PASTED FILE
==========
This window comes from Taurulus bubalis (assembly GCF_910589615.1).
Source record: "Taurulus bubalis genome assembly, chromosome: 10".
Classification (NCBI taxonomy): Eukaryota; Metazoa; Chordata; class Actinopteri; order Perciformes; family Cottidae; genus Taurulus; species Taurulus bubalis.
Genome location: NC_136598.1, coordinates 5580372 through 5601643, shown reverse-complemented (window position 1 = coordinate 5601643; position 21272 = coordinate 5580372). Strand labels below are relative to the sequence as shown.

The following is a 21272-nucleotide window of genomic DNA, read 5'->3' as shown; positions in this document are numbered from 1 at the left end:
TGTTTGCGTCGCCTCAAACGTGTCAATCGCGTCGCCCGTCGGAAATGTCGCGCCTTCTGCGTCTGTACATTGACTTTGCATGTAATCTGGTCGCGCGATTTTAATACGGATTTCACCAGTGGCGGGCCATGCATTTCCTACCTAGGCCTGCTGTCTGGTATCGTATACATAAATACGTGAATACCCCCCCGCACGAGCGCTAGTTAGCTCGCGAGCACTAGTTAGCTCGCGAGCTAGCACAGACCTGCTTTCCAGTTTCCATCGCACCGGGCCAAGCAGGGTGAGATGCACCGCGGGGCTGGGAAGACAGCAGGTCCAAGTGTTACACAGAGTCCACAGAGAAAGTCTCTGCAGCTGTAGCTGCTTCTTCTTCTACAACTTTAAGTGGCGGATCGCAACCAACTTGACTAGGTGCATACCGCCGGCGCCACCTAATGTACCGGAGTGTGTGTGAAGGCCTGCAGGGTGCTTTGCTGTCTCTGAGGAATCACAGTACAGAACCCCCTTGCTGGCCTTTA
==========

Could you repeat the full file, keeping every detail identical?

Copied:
This window comes from Taurulus bubalis (assembly GCF_910589615.1).
Source record: "Taurulus bubalis genome assembly, chromosome: 10".
Classification (NCBI taxonomy): Eukaryota; Metazoa; Chordata; class Actinopteri; order Perciformes; family Cottidae; genus Taurulus; species Taurulus bubalis.
Genome location: NC_136598.1, coordinates 5580372 through 5601643, shown reverse-complemented (window position 1 = coordinate 5601643; position 21272 = coordinate 5580372). Strand labels below are relative to the sequence as shown.

The following is a 21272-nucleotide window of genomic DNA, read 5'->3' as shown; positions in this document are numbered from 1 at the left end:
TGTTTGCGTCGCCTCAAACGTGTCAATCGCGTCGCCCGTCGGAAATGTCGCGCCTTCTGCGTCTGTACATTGACTTTGCATGTAATCTGGTCGCGCGATTTTAATACGGATTTCACCAGTGGCGGGCCATGCATTTCCTACCTAGGCCTGCTGTCTGGTATCGTATACATAAATACGTGAATACCCCCCCGCACGAGCGCTAGTTAGCTCGCGAGCACTAGTTAGCTCGCGAGCTAGCACAGACCTGCTTTCCAGTTTCCATCGCACCGGGCCAAGCAGGGTGAGATGCACCGCGGGGCTGGGAAGACAGCAGGTCCAAGTGTTACACAGAGTCCACAGAGAAAGTCTCTGCAGCTGTAGCTGCTTCTTCTTCTACAACTTTAAGTGGCGGATCGCAACCAACTTGACTAGGTGCATACCGCCGGCGCCACCTAATGTACCGGAGTGTGTGTGAAGGCCTGCAGGGTGCTTTGCTGTCTCTGAGGAATCACAGTACAGAACCCCCTTGCTGGCCTTTA